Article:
Securitisation transactions have historically been structured in
a manner so as not to attract ad valorem stamp duty in any
Australian State or Territory. This was achieved through the
adoption of Clayton's contracts (which permits an offer to
assign receivables to be accepted by conduct alone without
requiring that the acceptance be evidenced in writing).
Over time, each Australian State and Territory (other than South
Australia) either abolished, or afforded exemptions from, any
ad valorem stamp duty applicable to securitisation
transactions, thereby reducing the necessity for securitisation
transactions to rely upon Clayton's contracts.
By contrast, South Australia did not offer a broad exemption in
respect of ad valorem stamp duty arising in respect of
securitisation transactions (it offered a limited transfer of
mortgage exemption). Accordingly, the Clayton's contract
(essentially redundant in the other Australian States and
Territories) was retained largely for its continued relevance in
However, the enactment of the Personal Property Securities Act
2009 (Cth) (the PPS Act) gave cause for concern
for securitisation transactions which would effect assignments of
receivables located in South Australia (Relevant
Securitisation Transactions) following the commencement of
operation of the PPS Act on 30 January 2012 (the PPS Start
Under the PPS Act, one of the requirements for a perfected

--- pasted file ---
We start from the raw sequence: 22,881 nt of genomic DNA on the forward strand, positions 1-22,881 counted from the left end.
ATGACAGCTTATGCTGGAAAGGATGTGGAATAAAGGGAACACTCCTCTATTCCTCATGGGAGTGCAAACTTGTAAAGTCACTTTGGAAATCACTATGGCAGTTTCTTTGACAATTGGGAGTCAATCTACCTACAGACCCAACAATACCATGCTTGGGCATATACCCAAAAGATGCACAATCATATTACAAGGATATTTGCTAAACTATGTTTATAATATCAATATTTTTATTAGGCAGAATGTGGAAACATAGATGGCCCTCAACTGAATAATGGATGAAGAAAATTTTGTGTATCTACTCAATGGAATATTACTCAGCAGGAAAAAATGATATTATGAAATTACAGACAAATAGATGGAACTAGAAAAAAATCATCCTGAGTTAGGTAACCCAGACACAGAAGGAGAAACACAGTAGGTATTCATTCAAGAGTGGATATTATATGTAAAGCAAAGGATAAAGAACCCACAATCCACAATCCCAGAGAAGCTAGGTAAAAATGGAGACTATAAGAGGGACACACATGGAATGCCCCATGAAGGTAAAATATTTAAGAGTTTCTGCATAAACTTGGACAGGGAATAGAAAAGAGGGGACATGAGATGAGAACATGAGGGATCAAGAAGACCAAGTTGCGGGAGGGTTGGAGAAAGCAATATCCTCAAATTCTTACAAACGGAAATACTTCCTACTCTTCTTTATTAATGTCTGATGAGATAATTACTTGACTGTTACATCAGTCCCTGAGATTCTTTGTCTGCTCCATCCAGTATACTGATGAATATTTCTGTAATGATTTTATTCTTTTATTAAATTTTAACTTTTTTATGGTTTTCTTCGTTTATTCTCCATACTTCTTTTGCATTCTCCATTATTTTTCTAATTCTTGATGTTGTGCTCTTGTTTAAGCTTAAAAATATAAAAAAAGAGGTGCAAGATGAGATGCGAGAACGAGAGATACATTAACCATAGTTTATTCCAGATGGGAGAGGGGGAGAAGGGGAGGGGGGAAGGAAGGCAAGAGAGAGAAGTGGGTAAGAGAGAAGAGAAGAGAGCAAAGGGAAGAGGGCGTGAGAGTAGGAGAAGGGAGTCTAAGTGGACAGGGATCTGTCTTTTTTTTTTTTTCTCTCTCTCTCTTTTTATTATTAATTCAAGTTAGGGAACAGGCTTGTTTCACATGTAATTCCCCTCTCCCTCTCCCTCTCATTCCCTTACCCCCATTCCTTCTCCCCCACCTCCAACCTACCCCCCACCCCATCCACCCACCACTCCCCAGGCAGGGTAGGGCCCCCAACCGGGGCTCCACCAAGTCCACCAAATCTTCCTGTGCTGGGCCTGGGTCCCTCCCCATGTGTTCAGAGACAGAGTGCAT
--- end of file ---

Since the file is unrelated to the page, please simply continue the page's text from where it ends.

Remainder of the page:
security interest is that it can be "enforced" (ie.
defended) against third parties. There has been a real concern
whether a Clayton's contract can satisfy the requirements of
the PPS Act. This has led to a desire to amend documentation to
allow acceptance in writing.
Parties to Relevant Securitisation Transactions faced a Catch
22; on the one hand, it would be economically desirable to continue
to effect assignments by way of Clayton's contracts (and not
evidence the assignment in writing) for the purposes of South
Australian stamp duty, while on the other hand it would be
desirable to ensure that the "security interests" arising
under the PPS Act would be enforceable against third parties.
Accordingly, in a letter dated 7 February 2011, the Australian
Securitisation Forum (the ASF) made a submission
to the Treasurer of South Australia in respect of the application
of the South Australian Stamp Duties Act 1923 and the dilemma that
would be faced by parties to such Relevant Securitisation
Transactions on and after the PPS Start Date.
Yesterday (31 January 2012), the Commissioner of State Taxation
announced in Revenue
Ruling SDA004 that ex gratia relief will be granted to
securitisation transactions that would otherwise be dutiable in
South Australia on or after the PPS Start Date, provided that such
securitisation transactions comply with the requirements set out in
the Ruling, thereby paving the way for securitisation transactions
to dispense with the Clayton's contract (and thus permit the
requirements of the PPS Act to be satisfied without material
The announcement is sure to be welcomed by the securitisation
industry, providing certainty to the parties to a securitisation
transaction that involves any assignments of receivables located in
Clayton Utz communications are intended to provide
commentary and general information. They should not be relied upon
as legal advice. Formal legal advice should be sought in particular
transactions or on matters of interest arising from this bulletin.
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